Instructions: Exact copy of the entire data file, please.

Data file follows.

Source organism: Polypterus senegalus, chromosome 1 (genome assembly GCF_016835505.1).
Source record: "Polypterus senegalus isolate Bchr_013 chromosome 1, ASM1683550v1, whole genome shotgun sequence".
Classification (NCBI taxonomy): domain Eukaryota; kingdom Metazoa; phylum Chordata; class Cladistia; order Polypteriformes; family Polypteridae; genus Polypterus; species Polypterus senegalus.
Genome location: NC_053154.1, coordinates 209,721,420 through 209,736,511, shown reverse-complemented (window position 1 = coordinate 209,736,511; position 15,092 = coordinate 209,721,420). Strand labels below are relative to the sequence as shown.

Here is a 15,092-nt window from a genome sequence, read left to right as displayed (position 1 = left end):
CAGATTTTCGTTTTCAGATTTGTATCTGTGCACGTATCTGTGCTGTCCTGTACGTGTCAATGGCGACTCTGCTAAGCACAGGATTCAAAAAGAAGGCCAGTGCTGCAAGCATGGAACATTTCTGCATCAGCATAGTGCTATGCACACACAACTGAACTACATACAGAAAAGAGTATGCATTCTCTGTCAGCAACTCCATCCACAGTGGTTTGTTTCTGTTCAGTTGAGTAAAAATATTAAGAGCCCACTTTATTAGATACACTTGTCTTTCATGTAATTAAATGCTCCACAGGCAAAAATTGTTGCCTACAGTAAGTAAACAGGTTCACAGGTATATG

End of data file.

Source organism: Polypterus senegalus, chromosome 1 (genome assembly GCF_016835505.1).
Source record: "Polypterus senegalus isolate Bchr_013 chromosome 1, ASM1683550v1, whole genome shotgun sequence".
Classification (NCBI taxonomy): domain Eukaryota; kingdom Metazoa; phylum Chordata; class Cladistia; order Polypteriformes; family Polypteridae; genus Polypterus; species Polypterus senegalus.
Genome location: NC_053154.1, coordinates 209,721,420 through 209,736,511, shown reverse-complemented (window position 1 = coordinate 209,736,511; position 15,092 = coordinate 209,721,420). Strand labels below are relative to the sequence as shown.

Here is a 15,092-nt window from a genome sequence, read left to right as displayed (position 1 = left end):
CAGATTTTCGTTTTCAGATTTGTATCTGTGCACGTATCTGTGCTGTCCTGTACGTGTCAATGGCGACTCTGCTAAGCACAGGATTCAAAAAGAAGGCCAGTGCTGCAAGCATGGAACATTTCTGCATCAGCATAGTGCTATGCACACACAACTGAACTACATACAGAAAAGAGTATGCATTCTCTGTCAGCAACTCCATCCACAGTGGTTTGTTTCTGTTCAGTTGAGTAAAAATATTAAGAGCCCACTTTATTAGATACACTTGTCTTTCATGTAATTAAATGCTCCACAGGCAAAAATTGTTGCCTACAGTAAGTAAACAGGTTCACAGGTATATG